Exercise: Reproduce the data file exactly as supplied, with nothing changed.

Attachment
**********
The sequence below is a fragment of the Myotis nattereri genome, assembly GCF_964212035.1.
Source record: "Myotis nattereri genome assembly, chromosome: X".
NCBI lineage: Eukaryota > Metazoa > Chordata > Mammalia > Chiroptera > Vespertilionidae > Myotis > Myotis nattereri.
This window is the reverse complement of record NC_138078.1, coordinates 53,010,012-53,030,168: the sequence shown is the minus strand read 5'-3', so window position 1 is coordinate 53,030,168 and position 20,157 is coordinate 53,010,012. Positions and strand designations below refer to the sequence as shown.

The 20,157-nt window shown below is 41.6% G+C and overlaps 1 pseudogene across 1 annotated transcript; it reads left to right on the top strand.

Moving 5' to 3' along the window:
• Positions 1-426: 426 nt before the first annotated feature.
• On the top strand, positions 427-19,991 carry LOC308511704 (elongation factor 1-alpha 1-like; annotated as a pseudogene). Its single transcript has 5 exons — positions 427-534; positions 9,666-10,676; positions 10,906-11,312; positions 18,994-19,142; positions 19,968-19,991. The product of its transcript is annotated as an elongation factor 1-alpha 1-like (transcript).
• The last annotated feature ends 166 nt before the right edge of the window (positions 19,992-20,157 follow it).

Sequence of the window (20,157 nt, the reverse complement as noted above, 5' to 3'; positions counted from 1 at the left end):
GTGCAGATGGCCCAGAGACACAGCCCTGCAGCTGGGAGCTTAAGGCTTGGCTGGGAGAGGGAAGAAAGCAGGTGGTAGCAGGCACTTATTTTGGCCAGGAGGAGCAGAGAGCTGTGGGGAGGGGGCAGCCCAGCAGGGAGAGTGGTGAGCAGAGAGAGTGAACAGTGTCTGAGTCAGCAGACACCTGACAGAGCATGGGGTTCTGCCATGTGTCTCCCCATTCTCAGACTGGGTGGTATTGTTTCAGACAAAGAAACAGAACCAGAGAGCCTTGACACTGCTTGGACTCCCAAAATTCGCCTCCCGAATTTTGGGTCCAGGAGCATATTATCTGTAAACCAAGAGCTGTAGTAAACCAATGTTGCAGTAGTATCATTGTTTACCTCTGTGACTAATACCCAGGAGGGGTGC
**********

The sequence below is a fragment of the Myotis nattereri genome, assembly GCF_964212035.1.
Source record: "Myotis nattereri genome assembly, chromosome: X".
NCBI lineage: Eukaryota > Metazoa > Chordata > Mammalia > Chiroptera > Vespertilionidae > Myotis > Myotis nattereri.
This window is the reverse complement of record NC_138078.1, coordinates 53,010,012-53,030,168: the sequence shown is the minus strand read 5'-3', so window position 1 is coordinate 53,030,168 and position 20,157 is coordinate 53,010,012. Positions and strand designations below refer to the sequence as shown.

The 20,157-nt window shown below is 41.6% G+C and overlaps 1 pseudogene across 1 annotated transcript; it reads left to right on the top strand.

Moving 5' to 3' along the window:
• Positions 1-426: 426 nt before the first annotated feature.
• On the top strand, positions 427-19,991 carry LOC308511704 (elongation factor 1-alpha 1-like; annotated as a pseudogene). Its single transcript has 5 exons — positions 427-534; positions 9,666-10,676; positions 10,906-11,312; positions 18,994-19,142; positions 19,968-19,991. The product of its transcript is annotated as an elongation factor 1-alpha 1-like (transcript).
• The last annotated feature ends 166 nt before the right edge of the window (positions 19,992-20,157 follow it).

Sequence of the window (20,157 nt, the reverse complement as noted above, 5' to 3'; positions counted from 1 at the left end):
GTGCAGATGGCCCAGAGACACAGCCCTGCAGCTGGGAGCTTAAGGCTTGGCTGGGAGAGGGAAGAAAGCAGGTGGTAGCAGGCACTTATTTTGGCCAGGAGGAGCAGAGAGCTGTGGGGAGGGGGCAGCCCAGCAGGGAGAGTGGTGAGCAGAGAGAGTGAACAGTGTCTGAGTCAGCAGACACCTGACAGAGCATGGGGTTCTGCCATGTGTCTCCCCATTCTCAGACTGGGTGGTATTGTTTCAGACAAAGAAACAGAACCAGAGAGCCTTGACACTGCTTGGACTCCCAAAATTCGCCTCCCGAATTTTGGGTCCAGGAGCATATTATCTGTAAACCAAGAGCTGTAGTAAACCAATGTTGCAGTAGTATCATTGTTTACCTCTGTGACTAATACCCAGGAGGGGTGC